A great number of Rwanda’s 72, 000 SMEs are about to literally smile to the bank with the Bank of Kigali Group’s $20m funding agreement with French Development Agency (AFD). That is if these SMEs are working in agro-business, ICT, and renewable energy, as the loans are targeted at supporting SDG-specific businesses.
Inking the deal in Kigali city, AFD Group CEO Remy Rioux said he had chosen to appear personally at the signing, rather than send a rep. Reaffirming Rwanda’s position as a leading economy on the continent, Remy said: “there is no better place to do this than Kigali.” This deal is the latest outbound spending in a three-year special investment plan pledged by French president Emmanuel Macron called “Choose Africa,” a project that will reportedly have ploughed €2.5 billion into businesses and governments across the continent by 2022.
Bank of Kigali has been hitting the mark with these large investment deals. During the Africa CEO forum in March this year, the bank secured a €29 million agreement with European Investment Bank to finance businesses in Rwanda. At the time, BK Group CEO, Dr. Diane Karusisi said, “We have found the right partner in European Investment Bank to ensure that financing is not a bottleneck to creating a vibrant private sector in Rwanda.”
Now, with this hefty additional loan window, Karusisi thinks her bank will satisfy the big appetite of Rwandan businesses for credit. She said, “Clients’ demand for loans is too high and yet we are not having enough local savings to meet the demand. We will keep borrowing more to meet this demand but make sure our interest rates are affordable.”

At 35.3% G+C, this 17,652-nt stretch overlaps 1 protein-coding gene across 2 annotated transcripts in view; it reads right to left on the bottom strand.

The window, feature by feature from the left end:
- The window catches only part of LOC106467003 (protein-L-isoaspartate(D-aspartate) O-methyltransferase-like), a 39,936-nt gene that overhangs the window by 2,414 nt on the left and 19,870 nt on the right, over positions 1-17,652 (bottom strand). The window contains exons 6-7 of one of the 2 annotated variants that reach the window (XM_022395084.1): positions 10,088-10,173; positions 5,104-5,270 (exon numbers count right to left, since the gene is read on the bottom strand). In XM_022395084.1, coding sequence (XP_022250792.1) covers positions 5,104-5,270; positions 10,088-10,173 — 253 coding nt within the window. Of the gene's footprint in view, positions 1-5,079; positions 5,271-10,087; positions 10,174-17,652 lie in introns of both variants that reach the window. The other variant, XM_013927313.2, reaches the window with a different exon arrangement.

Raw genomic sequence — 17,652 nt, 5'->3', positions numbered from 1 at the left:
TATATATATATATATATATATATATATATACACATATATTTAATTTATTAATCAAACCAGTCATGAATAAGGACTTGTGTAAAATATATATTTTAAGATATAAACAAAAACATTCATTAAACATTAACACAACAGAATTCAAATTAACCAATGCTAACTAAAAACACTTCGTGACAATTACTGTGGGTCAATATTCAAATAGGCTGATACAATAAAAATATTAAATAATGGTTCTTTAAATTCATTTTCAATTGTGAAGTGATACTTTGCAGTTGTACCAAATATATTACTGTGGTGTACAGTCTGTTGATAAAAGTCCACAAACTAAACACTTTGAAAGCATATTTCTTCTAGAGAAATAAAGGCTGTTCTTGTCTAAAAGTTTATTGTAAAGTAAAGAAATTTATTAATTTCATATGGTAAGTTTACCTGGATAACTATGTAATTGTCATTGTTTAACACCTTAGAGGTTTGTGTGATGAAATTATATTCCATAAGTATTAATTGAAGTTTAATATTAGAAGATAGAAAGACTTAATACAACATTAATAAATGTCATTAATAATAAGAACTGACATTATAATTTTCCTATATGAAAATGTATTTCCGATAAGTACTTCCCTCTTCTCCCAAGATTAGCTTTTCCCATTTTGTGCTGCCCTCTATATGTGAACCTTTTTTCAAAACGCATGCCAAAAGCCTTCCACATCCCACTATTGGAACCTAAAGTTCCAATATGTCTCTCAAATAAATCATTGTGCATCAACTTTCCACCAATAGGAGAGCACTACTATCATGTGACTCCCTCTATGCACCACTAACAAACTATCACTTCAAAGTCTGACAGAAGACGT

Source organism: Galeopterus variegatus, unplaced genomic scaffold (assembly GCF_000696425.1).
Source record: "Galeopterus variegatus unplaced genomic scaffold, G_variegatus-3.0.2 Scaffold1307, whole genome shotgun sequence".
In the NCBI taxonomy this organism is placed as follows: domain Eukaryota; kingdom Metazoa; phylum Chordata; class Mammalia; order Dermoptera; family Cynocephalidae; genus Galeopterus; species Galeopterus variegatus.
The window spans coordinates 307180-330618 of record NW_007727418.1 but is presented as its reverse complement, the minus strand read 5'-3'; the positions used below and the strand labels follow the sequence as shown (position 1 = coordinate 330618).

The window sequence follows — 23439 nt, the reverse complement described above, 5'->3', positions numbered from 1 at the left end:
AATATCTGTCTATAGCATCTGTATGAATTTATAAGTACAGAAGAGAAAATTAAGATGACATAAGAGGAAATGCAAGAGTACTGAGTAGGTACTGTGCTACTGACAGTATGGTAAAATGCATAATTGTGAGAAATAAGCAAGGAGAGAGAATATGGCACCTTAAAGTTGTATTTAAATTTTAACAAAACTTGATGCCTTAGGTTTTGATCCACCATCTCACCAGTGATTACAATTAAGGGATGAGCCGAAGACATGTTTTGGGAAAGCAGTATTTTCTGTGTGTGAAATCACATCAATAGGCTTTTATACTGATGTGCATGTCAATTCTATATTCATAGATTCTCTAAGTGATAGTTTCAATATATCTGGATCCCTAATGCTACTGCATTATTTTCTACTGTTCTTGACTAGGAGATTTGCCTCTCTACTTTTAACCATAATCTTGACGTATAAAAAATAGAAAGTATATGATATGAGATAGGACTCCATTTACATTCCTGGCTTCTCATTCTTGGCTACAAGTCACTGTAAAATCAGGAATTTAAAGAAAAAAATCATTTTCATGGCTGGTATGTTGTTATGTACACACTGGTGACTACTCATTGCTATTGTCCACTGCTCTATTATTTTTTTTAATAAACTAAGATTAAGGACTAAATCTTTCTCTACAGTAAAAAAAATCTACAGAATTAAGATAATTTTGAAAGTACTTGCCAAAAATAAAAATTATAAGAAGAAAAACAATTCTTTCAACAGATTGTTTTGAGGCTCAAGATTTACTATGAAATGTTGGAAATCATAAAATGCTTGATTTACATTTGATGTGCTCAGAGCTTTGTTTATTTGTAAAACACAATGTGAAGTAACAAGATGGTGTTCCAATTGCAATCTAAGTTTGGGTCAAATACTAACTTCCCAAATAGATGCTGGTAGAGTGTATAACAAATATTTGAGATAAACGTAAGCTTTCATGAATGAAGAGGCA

Any fledgeling small business owner knows that loan availability is hardly the problem. Affordability of interest rates has always been the issue. BK understands this, too. Which is why the bank is trying to bridge that significant gap for Rwandan businesses by providing up to €483, 000 to each of the fifty beneficiary SMEs at rates between fifteen and seventeen percent.
Karusisi, however, said the interest rates will vary, depending on her bank’s risk assessment of the beneficiary SME, and especially if the business employs less than 100 people. But she insisted “every business is welcome.” BK Group had borrowed at under four percent interest from the French Development Agency, with the loan expected to be repaid in eight years.
SMEs already provide forty percent of private sector jobs in Rwanda. This new loan facility will add heft to businesses, guaranteeing a respectable decline in unemployment. According to the United Nations Conference on Trade and Development (UNCTAD), ninety percent of global businesses are SMEs. With the right supporting environment and structure, UNCTAD believes nations can make the leap from developing to developed countries. That is what Rwanda is doing. Other nations will do well to apply themselves.
Meanwhile, BK group has unveiled a new soft loans vehicle for farmers called “Ikofi.” First launched in May this year, “Ikofi” was introduced to farmers at the Agric. expo in Kigali, with the bank saying it had registered over 100,000 farmers ahead of the September planting season. “Ikofi” lets farmers build “a saving profile that enables them to access timely agriculture micro loans to purchase agricultural requirements such as fertilizers, seeds and other needs.”
BK Group became a billion dollar company this year, about eight months after it listed on the Nairobi Securities Exchange. It was Rwanda’s largest bank, by assets, and is now becoming an investment giant.
By Caleb Ajinomoh